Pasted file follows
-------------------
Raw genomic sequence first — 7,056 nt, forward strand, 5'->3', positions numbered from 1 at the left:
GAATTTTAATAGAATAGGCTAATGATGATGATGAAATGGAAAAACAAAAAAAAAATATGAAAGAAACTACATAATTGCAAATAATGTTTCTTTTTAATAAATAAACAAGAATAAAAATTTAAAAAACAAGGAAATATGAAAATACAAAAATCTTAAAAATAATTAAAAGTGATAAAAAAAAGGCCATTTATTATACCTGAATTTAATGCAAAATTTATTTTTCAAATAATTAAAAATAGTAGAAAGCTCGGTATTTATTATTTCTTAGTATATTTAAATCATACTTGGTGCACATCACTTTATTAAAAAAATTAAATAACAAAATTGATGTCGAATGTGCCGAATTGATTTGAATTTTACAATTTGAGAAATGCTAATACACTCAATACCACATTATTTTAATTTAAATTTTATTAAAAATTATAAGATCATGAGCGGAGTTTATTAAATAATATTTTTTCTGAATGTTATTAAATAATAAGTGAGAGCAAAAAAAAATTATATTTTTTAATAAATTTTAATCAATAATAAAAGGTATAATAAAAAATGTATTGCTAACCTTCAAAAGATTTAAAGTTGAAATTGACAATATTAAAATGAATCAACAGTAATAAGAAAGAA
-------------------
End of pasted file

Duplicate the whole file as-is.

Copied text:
Raw genomic sequence first — 7,056 nt, forward strand, 5'->3', positions numbered from 1 at the left:
GAATTTTAATAGAATAGGCTAATGATGATGATGAAATGGAAAAACAAAAAAAAAATATGAAAGAAACTACATAATTGCAAATAATGTTTCTTTTTAATAAATAAACAAGAATAAAAATTTAAAAAACAAGGAAATATGAAAATACAAAAATCTTAAAAATAATTAAAAGTGATAAAAAAAAGGCCATTTATTATACCTGAATTTAATGCAAAATTTATTTTTCAAATAATTAAAAATAGTAGAAAGCTCGGTATTTATTATTTCTTAGTATATTTAAATCATACTTGGTGCACATCACTTTATTAAAAAAATTAAATAACAAAATTGATGTCGAATGTGCCGAATTGATTTGAATTTTACAATTTGAGAAATGCTAATACACTCAATACCACATTATTTTAATTTAAATTTTATTAAAAATTATAAGATCATGAGCGGAGTTTATTAAATAATATTTTTTCTGAATGTTATTAAATAATAAGTGAGAGCAAAAAAAAATTATATTTTTTAATAAATTTTAATCAATAATAAAAGGTATAATAAAAAATGTATTGCTAACCTTCAAAAGATTTAAAGTTGAAATTGACAATATTAAAATGAATCAACAGTAATAAGAAAGAA